3. Progress Report:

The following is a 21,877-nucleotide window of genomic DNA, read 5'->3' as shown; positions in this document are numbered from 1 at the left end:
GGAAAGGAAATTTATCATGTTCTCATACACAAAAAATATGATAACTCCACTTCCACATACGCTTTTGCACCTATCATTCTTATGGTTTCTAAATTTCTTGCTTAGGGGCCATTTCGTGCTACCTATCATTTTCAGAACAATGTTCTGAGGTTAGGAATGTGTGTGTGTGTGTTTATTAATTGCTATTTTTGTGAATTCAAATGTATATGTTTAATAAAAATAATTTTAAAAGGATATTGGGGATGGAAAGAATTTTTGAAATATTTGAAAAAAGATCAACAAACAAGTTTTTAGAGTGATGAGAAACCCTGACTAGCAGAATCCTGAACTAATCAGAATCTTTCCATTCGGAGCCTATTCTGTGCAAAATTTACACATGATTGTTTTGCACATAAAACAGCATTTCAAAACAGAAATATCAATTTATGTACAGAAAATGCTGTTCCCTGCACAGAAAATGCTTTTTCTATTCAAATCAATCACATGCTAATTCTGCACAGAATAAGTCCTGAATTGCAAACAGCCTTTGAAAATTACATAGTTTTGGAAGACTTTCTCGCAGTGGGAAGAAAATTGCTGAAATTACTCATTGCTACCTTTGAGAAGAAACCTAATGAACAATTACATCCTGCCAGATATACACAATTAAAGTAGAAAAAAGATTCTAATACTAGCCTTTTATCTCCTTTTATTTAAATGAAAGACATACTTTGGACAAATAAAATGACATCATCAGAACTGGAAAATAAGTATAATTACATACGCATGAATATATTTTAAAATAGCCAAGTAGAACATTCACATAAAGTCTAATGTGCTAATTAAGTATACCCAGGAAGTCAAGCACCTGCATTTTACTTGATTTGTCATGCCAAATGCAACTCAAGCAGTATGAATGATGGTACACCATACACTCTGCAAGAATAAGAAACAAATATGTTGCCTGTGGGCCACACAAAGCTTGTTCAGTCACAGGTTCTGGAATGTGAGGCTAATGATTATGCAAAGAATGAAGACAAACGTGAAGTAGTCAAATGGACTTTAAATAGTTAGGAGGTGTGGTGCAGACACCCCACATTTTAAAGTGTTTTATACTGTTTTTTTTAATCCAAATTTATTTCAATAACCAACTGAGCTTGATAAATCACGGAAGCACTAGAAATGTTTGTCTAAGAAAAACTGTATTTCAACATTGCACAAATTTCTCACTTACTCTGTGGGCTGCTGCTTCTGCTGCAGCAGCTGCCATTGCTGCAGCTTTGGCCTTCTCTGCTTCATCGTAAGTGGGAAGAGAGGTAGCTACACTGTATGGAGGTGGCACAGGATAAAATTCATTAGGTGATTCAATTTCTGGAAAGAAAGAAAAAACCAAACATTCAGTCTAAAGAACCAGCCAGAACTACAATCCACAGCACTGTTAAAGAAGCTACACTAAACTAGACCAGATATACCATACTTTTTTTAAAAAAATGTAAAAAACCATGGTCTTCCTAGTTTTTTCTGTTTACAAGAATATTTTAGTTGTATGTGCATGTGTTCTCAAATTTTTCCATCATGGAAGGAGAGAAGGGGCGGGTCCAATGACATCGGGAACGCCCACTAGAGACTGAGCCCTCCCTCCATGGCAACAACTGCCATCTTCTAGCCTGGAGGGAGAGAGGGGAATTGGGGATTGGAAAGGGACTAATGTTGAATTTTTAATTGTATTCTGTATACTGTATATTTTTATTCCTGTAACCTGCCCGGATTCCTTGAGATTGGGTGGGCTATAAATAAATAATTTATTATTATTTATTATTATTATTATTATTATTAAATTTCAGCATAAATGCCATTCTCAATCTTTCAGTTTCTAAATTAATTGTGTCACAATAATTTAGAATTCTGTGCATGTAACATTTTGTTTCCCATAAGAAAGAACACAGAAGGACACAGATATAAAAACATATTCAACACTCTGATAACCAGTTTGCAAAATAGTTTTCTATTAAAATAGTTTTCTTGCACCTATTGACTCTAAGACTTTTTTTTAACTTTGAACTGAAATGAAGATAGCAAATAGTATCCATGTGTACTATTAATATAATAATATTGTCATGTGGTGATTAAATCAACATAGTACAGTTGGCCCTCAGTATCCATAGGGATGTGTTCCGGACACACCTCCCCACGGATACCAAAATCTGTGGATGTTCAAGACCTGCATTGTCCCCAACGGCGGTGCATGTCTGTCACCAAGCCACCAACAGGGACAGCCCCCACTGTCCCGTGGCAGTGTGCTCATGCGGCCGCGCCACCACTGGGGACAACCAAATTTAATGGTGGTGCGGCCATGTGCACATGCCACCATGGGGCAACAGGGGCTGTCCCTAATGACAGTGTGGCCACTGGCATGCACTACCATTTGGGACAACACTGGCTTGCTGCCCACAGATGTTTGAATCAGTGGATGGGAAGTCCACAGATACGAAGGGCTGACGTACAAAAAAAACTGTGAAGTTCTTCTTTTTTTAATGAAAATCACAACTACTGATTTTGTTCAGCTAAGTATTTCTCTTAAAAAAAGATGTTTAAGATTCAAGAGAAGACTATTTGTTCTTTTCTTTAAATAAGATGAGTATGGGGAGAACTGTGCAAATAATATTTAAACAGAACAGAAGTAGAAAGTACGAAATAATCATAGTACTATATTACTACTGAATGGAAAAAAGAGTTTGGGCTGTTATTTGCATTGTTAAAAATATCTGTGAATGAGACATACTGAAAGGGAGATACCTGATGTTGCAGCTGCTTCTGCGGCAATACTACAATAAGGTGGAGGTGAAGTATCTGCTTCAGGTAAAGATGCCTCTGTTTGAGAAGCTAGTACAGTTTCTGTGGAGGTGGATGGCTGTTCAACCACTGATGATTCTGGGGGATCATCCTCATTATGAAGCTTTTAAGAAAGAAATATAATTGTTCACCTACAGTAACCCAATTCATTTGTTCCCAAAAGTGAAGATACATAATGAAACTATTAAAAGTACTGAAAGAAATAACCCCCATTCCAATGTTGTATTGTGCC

Extensive progress was made on 3 of the objectives. Under Objective 1, experiments that studied the effect of power of hydrogen (pH) on the ability of alkaline salts of three fatty acids (FA) to inhibit growth of bacteria associated with poultry processing were conducted. Findings from these studies demonstrated that the pH of solutions of alkaline salts of FA may influence the antibacterial activity of the surfactants towards bacteria associated with poultry processing. Under Objective 3, research was conducted that demonstrated that Campylobacter bacteria can be grown aerobically in media supplemented with organic acids that are metabolized by these pathogenic bacteria. The development of this bacteriological media will simplify procedures for growing Campylobacter since utilization of the media will allow scientists to grow the bacterium without the use of specialized gaseous atmospheres and expensive incubation equipment. Studies were also conducted that examined changes in the microbial quality of scalder and chiller water during poultry processing operations in commercial poultry processing facilities. Results from these studies showed that there was a significant increase in the number of pathogens recovered from scalder water; however, there was a smaller increase in the number of pathogens recovered from water taken from immersion chiller tanks. These experiments will provide researchers and commercial processors with additional data that can be used to understand cross contamination and pathogen survival in poultry processing water. Experiments were also conducted to develop a new technique for rapidly identifying Salmonella bacteria. The new technique identifies the bacteria based on the structure of the bacterial Deoxyribo Nucleic Acid (DNA), and it will provide researchers with a tool for rapidly identifying Salmonella. Additional studies developed a new method for Campylobacter detection using specific antibodies that were developed for the bacterium. This biosensor-based detection technology will provide the poultry industry with a novel, rapid method for detecting Campylobacter species (spp.) in poultry production and processing. Under Objective 4, studies on the development of rapid methods for the detection and identification for foodborne bacterial pathogens associated with poultry processing were conducted. A procedure called the Fourier Transform Infrared Spectroscopy (FT-IR) method was investigated for its ability to detect and differentiate different species of Salmonella. Experiments showed that the FT-IR can rapidly detect and differentiate between Salmonella Typhimurium and Salmonella Enteritidis species, and it can also distinguish between live and dead cells of these bacteria with 100% accuracy.